Friends of Maga Ta-Hophi (Sioux for ‘duck net’) Waterfowl Production Area (WPA) won
“A lot of people are surprised to see all the animal tracks since the wetland seems like such a wasteland,” says Friends president Frank Amundsen, a retired scientist and former Scoutmaster. So the Friends held Winter Wonderland, featuring snowshoeing and animal tracking. The Kite in the Flyway event offered a chance to fly kites and learn about flyways and the migratory birds that depend on South Dakota’s wetlands. The events were much more than outdoor educational activities: they helped grow and solidify community support for Huron WMD.
The recent acquisition of 160 acres of native grassland required approval by local commissioners. Friends supported the acquisition at public meetings. They also hosted elected officials and local residents at free special events. The Friends joined staff for programs in schools and provided programs for sixth graders at the WMD.
“It took seven years from the first ‘no’ to a unanimous ‘yes,’” says Huron WMD assistant project leader Sandra Uecker. “The Friends don’t realize how much of an impact they made in the community for us. Nobody would know we are here without the Friends.”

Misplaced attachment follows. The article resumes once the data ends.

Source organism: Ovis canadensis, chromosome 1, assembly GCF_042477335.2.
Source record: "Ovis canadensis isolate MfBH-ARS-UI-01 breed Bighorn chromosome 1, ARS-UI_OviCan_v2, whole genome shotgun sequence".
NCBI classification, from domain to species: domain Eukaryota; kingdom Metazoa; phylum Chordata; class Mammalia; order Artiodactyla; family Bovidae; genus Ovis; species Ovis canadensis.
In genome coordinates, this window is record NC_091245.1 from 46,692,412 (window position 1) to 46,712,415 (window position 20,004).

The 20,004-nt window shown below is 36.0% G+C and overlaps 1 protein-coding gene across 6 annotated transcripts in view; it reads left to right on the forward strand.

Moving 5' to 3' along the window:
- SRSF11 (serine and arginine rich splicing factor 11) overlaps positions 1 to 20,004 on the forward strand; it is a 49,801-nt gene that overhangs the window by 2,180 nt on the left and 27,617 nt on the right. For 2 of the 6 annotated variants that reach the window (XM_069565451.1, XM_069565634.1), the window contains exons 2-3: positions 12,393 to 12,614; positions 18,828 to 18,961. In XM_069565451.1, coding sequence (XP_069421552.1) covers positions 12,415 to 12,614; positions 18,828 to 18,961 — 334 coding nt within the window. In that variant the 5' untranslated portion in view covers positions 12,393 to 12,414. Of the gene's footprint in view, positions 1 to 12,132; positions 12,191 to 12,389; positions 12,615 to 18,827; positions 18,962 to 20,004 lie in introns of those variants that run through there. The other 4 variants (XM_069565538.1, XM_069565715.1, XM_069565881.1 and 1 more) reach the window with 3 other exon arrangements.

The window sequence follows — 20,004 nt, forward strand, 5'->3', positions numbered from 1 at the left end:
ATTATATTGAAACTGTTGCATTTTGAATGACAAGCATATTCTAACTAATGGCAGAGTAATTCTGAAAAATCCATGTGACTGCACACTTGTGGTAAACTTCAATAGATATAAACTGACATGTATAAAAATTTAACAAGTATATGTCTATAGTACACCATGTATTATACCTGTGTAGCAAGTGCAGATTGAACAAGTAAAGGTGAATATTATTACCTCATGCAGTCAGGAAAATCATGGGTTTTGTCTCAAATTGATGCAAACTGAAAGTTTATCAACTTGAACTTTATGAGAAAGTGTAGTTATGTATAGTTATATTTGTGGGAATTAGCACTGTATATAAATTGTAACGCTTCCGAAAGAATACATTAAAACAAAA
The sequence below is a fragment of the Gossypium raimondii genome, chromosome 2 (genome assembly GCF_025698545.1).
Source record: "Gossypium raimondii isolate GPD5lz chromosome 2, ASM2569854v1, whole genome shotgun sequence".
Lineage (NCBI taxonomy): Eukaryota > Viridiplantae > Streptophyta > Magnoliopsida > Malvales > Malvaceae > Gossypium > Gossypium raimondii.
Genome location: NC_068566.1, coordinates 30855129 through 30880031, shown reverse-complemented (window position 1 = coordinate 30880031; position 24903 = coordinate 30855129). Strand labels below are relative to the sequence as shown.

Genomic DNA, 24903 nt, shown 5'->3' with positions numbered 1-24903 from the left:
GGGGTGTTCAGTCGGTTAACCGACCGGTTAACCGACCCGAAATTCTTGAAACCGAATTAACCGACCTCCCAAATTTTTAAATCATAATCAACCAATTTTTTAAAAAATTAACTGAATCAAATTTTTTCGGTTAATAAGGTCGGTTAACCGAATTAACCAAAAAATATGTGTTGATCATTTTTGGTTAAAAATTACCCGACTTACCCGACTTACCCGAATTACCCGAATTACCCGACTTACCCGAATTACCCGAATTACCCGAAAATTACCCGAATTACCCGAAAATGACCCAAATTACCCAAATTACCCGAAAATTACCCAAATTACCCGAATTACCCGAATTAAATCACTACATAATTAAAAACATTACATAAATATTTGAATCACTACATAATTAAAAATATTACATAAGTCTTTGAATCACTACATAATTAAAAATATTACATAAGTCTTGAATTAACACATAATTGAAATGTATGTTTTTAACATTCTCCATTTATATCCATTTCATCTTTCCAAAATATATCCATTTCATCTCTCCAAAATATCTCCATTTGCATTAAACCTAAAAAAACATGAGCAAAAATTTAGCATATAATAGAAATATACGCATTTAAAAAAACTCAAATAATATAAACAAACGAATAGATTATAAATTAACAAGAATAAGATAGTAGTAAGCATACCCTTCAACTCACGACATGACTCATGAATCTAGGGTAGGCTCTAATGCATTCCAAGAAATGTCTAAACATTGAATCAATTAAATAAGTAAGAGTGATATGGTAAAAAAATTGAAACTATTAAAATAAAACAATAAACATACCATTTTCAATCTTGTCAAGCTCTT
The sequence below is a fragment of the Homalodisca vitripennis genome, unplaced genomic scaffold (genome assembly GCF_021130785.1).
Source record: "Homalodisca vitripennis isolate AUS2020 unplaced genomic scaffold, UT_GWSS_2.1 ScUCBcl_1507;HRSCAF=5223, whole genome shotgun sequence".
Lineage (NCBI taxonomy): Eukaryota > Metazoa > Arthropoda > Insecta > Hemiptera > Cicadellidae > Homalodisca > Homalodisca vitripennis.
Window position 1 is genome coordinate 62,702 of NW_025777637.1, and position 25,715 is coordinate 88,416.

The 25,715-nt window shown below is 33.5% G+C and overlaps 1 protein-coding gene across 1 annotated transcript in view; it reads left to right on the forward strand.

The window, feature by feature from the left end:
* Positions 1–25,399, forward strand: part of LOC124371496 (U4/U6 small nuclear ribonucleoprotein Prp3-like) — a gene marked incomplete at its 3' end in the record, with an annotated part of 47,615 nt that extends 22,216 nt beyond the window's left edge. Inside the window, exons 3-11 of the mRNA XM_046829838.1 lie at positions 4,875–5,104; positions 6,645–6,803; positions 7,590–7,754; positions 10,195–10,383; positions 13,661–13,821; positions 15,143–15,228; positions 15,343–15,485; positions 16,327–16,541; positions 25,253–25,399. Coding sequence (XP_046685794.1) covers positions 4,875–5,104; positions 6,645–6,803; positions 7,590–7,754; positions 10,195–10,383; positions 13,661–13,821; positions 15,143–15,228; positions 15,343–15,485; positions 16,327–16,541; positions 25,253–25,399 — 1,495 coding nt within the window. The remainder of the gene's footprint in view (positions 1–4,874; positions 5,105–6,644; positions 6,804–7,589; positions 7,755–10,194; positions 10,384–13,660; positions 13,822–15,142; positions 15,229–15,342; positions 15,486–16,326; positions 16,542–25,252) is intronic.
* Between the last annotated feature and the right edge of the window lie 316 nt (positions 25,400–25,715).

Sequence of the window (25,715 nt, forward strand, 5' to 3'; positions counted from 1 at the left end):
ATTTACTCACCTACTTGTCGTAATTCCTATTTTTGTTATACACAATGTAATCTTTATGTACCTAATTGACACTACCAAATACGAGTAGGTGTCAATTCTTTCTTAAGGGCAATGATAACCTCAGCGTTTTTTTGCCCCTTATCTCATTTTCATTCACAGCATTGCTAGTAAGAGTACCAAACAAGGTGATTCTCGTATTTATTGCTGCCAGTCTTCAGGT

Amundsen credits the group’s success to a dedicated group of core members who grew up playing outside, a terrific working relationship with the professional staff, and strong support from the Huron Area Chamber and Visitors Bureau.
Andrew French, winner of the Paul Kroegel Refuge Manager of the Year Award, was cited for innovation and leadership that led to designation of the Connecticut River watershed as the first national blueway. As the manager at Silvio O. Conte National Fish and Wildlife Refuge, CT/MA, VT/NH, Stewart B. McKinney, CT, and John Hay National Wildlife Refuges, NH, French has demonstrated that the three refuges, spread across a 400-mile area of New England, are assets in their communities and the watershed.
Jackie Jacobson received the Employee of the Year Award for her work as visitor services manager at Audubon Refuge, ND. She established the North Dakota Education Team, which has reached more than 80,000 people statewide and has helped conserve prairie and wetland habitats.
Bob Ebeling received the Volunteer of the Year Award after donating more than 10,000 hours at Bear River Migratory Bird Refuge, UT. Among many other accomplishments, he played a key role in the restoration of the refuge after it was devastated by the flood of the Great Salt Lake in the mid-1980s.